A couple of months ago we read the Future Travel Experience (FTE) report on what American Airlines and Dallas Fort Worth teamed up to deliver around a “next generation airport.”
American Airlines and DFW took a collaborative approach, and hired an external consultant to come up with what the Next Generation Airport would look like – most of which was implemented by the end of 2013.
What did AA and DFW embrace as part of their Next Generation Airport?
- Free-standing kiosks in the check-in area, where passengers can check-in, print boarding passes, and bag tags – in tandem with a bag drop station. Because of this, queuing, even at peak hours of the day, is completely eliminated. Of course, there are still a few full-service check-in representatives for those with special needs and a dedicated check-in area for high priority guests.
- Digital screens at the security checkpoint highlighting waiting times in real time.
- The gates are designed around reducing congestion and keeping the customer relaxed.
- Introduced two separate boarding entrances to the airplane – one for the priority guest, and the other for everybody else – the goal was to reduce congestion.
- Installed digital screens to ensure all passengers are kept informed of boarding information, eliminating the need to continually pester the gate agent for information. Wherever a guest is sitting in the holding area at the gate, they are able to see at least one screen (design was optimized this way).
- Work desks and power stations in the gate area so that road warriors can continue to work up until the very moment of boarding.
- AA and DFW did research the possibility of automated self-boarding in their Next Generation Airport, similar to what is being done at McCarran International and Vienna International airports – but ultimately decided against it, opting to leave it for the future.
- Key to making this implementation of the Next Generation Airport successful was a change management plan that kept all stakeholders informed and up to date.
You may have also noticed a similar concept at New York Laguardia (LGA) – which was next on the list for AA’s Next Generation Airport. (Side note: even thought these airports have outfitted themselves as “Next Generation Airports” – their website and mobile technologies still need major upgrades to build the type of passenger experience that is required to sustain the Next generation Airport vision).
It’s important to think about these ideas in context with the thought leadership underway in the airport and aviation industry around a Next Generation Airport. Consider this presentation of the airport in 2025, unveiled by the Future Travel Experience Think Tank during their annual conference back in September 2013.
What is the 2025 Next Generation Airport vision that FTE paints?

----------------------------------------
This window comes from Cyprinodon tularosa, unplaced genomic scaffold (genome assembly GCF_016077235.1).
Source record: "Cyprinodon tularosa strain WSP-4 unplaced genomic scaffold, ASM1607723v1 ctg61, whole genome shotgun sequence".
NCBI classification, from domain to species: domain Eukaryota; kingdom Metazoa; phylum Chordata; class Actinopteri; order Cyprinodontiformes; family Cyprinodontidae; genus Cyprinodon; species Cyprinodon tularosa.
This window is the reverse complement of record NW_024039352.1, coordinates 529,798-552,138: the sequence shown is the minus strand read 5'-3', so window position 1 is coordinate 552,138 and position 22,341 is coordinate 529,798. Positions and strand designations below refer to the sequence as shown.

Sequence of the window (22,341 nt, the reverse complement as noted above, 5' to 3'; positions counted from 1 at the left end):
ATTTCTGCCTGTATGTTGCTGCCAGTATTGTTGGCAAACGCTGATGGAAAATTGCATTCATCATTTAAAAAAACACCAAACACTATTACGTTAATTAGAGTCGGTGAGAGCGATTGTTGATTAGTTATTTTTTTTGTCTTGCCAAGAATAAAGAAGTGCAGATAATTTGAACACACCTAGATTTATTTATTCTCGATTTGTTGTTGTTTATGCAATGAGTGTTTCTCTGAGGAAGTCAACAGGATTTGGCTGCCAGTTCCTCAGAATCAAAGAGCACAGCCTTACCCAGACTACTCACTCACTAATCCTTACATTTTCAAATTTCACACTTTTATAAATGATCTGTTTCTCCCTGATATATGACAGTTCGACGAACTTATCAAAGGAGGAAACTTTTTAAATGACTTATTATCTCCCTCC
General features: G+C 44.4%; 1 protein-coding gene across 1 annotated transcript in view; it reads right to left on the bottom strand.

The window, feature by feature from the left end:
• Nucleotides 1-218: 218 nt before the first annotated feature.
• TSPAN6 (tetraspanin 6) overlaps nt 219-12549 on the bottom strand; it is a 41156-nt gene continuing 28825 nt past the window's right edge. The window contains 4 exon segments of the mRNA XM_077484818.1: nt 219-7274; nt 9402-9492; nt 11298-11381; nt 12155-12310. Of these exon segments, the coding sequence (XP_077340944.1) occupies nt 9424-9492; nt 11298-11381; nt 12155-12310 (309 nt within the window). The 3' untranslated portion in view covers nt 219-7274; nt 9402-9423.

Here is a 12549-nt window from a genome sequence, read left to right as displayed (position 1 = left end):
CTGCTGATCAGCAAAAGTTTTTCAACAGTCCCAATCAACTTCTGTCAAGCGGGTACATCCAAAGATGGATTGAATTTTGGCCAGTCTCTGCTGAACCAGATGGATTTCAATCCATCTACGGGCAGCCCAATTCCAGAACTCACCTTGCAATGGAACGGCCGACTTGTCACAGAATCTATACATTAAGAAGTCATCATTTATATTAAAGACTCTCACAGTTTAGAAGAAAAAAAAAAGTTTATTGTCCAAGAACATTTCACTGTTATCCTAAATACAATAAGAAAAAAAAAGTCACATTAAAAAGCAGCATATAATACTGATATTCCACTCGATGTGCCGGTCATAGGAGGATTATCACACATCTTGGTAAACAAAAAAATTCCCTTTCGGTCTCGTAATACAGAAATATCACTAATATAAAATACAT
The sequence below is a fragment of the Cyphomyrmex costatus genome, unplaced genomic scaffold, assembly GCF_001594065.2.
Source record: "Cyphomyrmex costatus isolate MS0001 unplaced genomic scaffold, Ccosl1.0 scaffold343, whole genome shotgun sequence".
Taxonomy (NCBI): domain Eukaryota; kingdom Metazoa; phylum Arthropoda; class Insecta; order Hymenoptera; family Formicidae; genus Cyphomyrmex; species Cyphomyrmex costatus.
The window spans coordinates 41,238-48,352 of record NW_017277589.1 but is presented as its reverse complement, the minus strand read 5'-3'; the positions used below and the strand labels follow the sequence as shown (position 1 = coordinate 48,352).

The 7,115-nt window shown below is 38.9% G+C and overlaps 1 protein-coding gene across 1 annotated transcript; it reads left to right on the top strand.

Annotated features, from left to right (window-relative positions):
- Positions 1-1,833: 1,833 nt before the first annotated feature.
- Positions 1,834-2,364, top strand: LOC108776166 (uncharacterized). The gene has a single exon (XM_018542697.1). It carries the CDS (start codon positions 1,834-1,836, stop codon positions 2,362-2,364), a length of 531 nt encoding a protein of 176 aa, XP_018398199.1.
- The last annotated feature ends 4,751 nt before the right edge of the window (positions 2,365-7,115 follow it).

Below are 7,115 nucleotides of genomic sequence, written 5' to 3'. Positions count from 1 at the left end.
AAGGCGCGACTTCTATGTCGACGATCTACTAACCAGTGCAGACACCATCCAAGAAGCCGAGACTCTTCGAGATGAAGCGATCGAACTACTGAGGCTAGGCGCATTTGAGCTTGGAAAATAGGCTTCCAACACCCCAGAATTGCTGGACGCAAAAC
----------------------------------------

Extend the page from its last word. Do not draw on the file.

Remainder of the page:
it’s bold, but doable. All the technologies are here today and simply comes down to implementation, and probably a justification on the business case.
- All passengers arrive at airport checked-in.
- Baggage is already tagged. This can facilitated by “print at home” as well as RFID or beacon-enabled tags issued by the airlines. This concept is similar to the FlyBeacon Emirates prototype that we proposed at the Mashable Hackathon last Fall in Cambridge – the airlines would issue smart bag tags and with the help of beacons, your bag could be tracked and monitored throughout the airport in a transparent way that you would also have access to (via, say, a mobile app).
- Simple bag drop offered at a variety of locations.
- Automated baggage tracking and tracing – offered via mobile devices.
- Passenger is biometrically validated and issued with personalized ‘token’.
- ‘Token’ could be integrated with boarding pass and will be used to positively identify each passenger at each processing point.
- Security is streamlined, and consistent to avoid confusion.
- Border control is automated with all passengers using e-passports, and a limited number of roaming officers.
- Automated self-boarding of aircraft at gates.
- A cohesive passenger experience at bothe the departing and the arriving airport.
- The airport themes should reflect the culture, history, and culinary diversity of the city the airport is in. This is a concept tripchi has embraced from the beginning as a way to provide a unique guest experience different from anywhere else, causing passengers to linger, enjoy, and spend money.
Another idea that we rather resonated with in the Next Generation Airport study is the following premises, that will fundamentally shift how airports are operated:
- Focus on passenger needs and service
- Aircraft turnaround should be secondary consideration; not neglected but not prioritized at the expense of the passenger
- Historically the industry has had an engineering focus all about flying aircraft – the future is about flying customers and providing customer-orientated service
- No-one ‘owns’ the customer
- Passengers should be treated as guests
After all, passengers can choose to fly through other airports, and can also choose NOT to spend money. If we treat passengers like guests, and build an incentive structure to support that within the operations of the airport, then concepts like the Next Generation Airport will be embraced by the passenger – and the model will be financially viable for all airport stakeholders.